Today’s topics include the launch of Galaxy Tab S2 tablets, the release of Visual Studio 2015, details on the Ashley Madison dating site breach and more on a minor accident involving Google’s self-driving cars.
Samsung is launching Galaxy Tab S2 tablets in August, 13 months after launching its original Tab S devices in June 2014. The new 9.7-inch and 8-inch tablets get eight-core processors this time around, which is a jump from the quad-core processors used in the original versions.
Each model will be offered in WiFi or LTE cellular versions, while both will also include Bluetooth 4.1 BLE connectivity.
Microsoft announced the release of Visual Studio 2015 and .NET 4.6, the latest version of its flagship developer toolset and framework that deliver on the company’s cross-platform aspirations. To celebrate the releases, Microsoft yesterday hosted a virtual Visual Studio 2015 Release Event. Developers can download Visual Studio 2015 now.
The risk from any breach is that personally identifiable information is exposed, enabling an attacker to cause damage to victims. In the case of the newly disclosed breach of the Ashley Madison Website, the potential damage can be as much social as financial. The site claims to have 37 million subscribers, the vast majority of whom are married people who face the threat of being exposed as cheating spouses.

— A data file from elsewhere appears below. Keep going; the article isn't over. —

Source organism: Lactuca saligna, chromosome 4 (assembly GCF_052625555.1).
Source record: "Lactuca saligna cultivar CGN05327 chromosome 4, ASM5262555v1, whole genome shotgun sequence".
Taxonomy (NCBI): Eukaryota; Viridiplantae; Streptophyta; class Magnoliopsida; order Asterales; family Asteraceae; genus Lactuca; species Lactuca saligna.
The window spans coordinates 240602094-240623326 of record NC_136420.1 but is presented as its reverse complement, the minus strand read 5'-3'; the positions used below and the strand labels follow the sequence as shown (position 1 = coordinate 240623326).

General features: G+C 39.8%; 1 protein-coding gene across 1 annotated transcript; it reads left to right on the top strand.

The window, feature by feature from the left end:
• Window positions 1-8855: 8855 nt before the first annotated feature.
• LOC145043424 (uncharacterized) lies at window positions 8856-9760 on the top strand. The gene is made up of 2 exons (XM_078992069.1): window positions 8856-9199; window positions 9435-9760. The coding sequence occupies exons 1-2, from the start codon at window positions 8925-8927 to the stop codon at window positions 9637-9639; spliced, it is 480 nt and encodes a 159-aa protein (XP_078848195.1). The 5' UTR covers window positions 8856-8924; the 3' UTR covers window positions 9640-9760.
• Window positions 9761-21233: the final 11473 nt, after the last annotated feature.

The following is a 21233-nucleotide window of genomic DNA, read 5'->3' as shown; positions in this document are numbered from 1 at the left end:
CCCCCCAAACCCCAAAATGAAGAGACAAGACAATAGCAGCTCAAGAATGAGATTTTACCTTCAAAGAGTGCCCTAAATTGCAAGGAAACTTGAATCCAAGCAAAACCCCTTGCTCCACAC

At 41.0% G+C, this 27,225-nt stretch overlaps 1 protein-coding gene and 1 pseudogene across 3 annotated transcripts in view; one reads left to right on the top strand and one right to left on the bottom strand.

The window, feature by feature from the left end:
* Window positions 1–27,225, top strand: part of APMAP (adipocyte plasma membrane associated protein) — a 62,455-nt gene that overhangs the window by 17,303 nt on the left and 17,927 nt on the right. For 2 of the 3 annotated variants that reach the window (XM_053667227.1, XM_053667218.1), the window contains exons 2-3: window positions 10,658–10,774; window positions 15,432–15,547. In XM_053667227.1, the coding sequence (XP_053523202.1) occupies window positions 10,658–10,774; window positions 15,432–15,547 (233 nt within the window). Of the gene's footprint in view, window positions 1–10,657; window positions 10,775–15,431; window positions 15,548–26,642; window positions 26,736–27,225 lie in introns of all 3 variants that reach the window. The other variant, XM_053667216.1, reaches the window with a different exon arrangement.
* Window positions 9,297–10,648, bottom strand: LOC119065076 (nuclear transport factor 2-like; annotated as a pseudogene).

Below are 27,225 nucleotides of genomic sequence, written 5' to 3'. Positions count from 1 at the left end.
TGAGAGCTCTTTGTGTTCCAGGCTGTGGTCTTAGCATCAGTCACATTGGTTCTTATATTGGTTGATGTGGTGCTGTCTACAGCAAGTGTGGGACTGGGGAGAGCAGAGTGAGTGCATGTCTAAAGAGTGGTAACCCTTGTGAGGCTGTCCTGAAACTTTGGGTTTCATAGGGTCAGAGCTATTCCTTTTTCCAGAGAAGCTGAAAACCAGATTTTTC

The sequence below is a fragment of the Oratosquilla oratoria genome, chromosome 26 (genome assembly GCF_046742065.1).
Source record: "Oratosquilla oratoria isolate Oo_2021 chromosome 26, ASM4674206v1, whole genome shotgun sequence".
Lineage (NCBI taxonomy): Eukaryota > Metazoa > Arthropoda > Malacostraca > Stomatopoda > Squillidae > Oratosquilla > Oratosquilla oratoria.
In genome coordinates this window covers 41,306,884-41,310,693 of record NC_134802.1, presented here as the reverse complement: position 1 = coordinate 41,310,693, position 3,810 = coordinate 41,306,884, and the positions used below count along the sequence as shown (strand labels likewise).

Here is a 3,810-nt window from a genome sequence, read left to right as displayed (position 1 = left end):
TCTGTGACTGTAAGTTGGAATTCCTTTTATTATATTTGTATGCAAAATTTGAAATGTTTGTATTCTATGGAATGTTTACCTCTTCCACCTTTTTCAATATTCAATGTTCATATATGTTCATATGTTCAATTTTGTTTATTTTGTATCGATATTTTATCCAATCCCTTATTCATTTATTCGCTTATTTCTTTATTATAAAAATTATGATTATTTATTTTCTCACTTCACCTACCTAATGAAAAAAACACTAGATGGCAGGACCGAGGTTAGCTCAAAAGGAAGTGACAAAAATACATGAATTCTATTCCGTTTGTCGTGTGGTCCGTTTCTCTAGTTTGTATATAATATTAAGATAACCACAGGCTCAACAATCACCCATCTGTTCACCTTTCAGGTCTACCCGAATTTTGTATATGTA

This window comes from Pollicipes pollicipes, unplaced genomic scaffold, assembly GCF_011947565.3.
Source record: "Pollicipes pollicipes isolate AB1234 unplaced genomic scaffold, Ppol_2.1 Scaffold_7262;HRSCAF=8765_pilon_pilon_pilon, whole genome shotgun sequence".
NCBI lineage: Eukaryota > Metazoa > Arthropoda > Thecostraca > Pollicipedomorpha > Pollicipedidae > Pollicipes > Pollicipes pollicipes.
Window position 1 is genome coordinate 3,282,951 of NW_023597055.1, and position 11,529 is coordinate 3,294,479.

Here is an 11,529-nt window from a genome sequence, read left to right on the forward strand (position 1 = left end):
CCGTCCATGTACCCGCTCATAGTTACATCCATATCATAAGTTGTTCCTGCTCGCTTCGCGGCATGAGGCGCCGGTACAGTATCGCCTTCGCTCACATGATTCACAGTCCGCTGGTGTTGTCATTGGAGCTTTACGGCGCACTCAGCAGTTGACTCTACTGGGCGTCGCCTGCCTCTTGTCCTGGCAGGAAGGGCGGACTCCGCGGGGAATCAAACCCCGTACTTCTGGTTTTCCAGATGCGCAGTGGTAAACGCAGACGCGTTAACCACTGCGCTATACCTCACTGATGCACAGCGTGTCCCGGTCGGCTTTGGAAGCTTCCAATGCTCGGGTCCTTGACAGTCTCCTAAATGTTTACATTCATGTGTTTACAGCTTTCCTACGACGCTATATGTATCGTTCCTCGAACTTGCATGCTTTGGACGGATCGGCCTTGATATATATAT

The Ashley Madison site, which is owned and operated by Toronto-based Avid Life Media, has the tag line, “Life is short, have an affair.” Avid Life Media has secured the services of security vendor Cycura to help secure the Ashley Madison site.
For the first time, one of Google’s self-driving cars was involved in a minor crash that caused minor injuries. However, Google said the crash was not the fault of the self-driving vehicle. Google cars have been in minor crashes previously, but never with injuries.
The incident, which occurred July 1 during the evening rush hour near Google’s Mountain View, Calif., headquarters, happened when one of the Google fleet’s Lexus self-driving cars was waiting behind stopped traffic at a green light, according to a blog post about the incident by Chris Urmson, director of Google’s self-driving car project.